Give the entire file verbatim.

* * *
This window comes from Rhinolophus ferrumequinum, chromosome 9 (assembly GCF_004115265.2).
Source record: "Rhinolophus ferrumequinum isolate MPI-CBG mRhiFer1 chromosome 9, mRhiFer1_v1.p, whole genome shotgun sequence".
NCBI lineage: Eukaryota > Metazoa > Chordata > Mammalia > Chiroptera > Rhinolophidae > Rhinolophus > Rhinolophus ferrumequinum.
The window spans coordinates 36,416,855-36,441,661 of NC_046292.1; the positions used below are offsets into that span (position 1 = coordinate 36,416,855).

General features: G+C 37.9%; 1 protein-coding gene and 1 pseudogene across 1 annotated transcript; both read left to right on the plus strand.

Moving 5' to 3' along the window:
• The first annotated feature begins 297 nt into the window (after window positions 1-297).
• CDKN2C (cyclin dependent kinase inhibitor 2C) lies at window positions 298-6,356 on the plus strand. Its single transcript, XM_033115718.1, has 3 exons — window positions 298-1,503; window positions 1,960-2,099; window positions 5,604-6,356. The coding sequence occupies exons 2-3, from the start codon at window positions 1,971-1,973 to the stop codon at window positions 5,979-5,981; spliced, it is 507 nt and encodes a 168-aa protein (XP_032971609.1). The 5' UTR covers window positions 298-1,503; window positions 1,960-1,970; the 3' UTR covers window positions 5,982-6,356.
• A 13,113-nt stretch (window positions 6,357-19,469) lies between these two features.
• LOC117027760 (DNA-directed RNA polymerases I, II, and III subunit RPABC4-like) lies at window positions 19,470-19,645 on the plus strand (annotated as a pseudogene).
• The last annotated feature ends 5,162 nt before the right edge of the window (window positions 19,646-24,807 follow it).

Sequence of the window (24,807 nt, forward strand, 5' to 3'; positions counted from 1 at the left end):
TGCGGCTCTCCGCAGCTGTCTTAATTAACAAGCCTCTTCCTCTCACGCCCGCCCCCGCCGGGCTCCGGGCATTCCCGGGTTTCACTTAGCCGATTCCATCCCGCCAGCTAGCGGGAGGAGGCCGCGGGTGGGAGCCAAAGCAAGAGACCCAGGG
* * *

This window comes from Rhinolophus ferrumequinum, chromosome 9 (assembly GCF_004115265.2).
Source record: "Rhinolophus ferrumequinum isolate MPI-CBG mRhiFer1 chromosome 9, mRhiFer1_v1.p, whole genome shotgun sequence".
NCBI lineage: Eukaryota > Metazoa > Chordata > Mammalia > Chiroptera > Rhinolophidae > Rhinolophus > Rhinolophus ferrumequinum.
The window spans coordinates 36,416,855-36,441,661 of NC_046292.1; the positions used below are offsets into that span (position 1 = coordinate 36,416,855).

General features: G+C 37.9%; 1 protein-coding gene and 1 pseudogene across 1 annotated transcript; both read left to right on the plus strand.

Moving 5' to 3' along the window:
• The first annotated feature begins 297 nt into the window (after window positions 1-297).
• CDKN2C (cyclin dependent kinase inhibitor 2C) lies at window positions 298-6,356 on the plus strand. Its single transcript, XM_033115718.1, has 3 exons — window positions 298-1,503; window positions 1,960-2,099; window positions 5,604-6,356. The coding sequence occupies exons 2-3, from the start codon at window positions 1,971-1,973 to the stop codon at window positions 5,979-5,981; spliced, it is 507 nt and encodes a 168-aa protein (XP_032971609.1). The 5' UTR covers window positions 298-1,503; window positions 1,960-1,970; the 3' UTR covers window positions 5,982-6,356.
• A 13,113-nt stretch (window positions 6,357-19,469) lies between these two features.
• LOC117027760 (DNA-directed RNA polymerases I, II, and III subunit RPABC4-like) lies at window positions 19,470-19,645 on the plus strand (annotated as a pseudogene).
• The last annotated feature ends 5,162 nt before the right edge of the window (window positions 19,646-24,807 follow it).

Sequence of the window (24,807 nt, forward strand, 5' to 3'; positions counted from 1 at the left end):
TGCGGCTCTCCGCAGCTGTCTTAATTAACAAGCCTCTTCCTCTCACGCCCGCCCCCGCCGGGCTCCGGGCATTCCCGGGTTTCACTTAGCCGATTCCATCCCGCCAGCTAGCGGGAGGAGGCCGCGGGTGGGAGCCAAAGCAAGAGACCCAGGG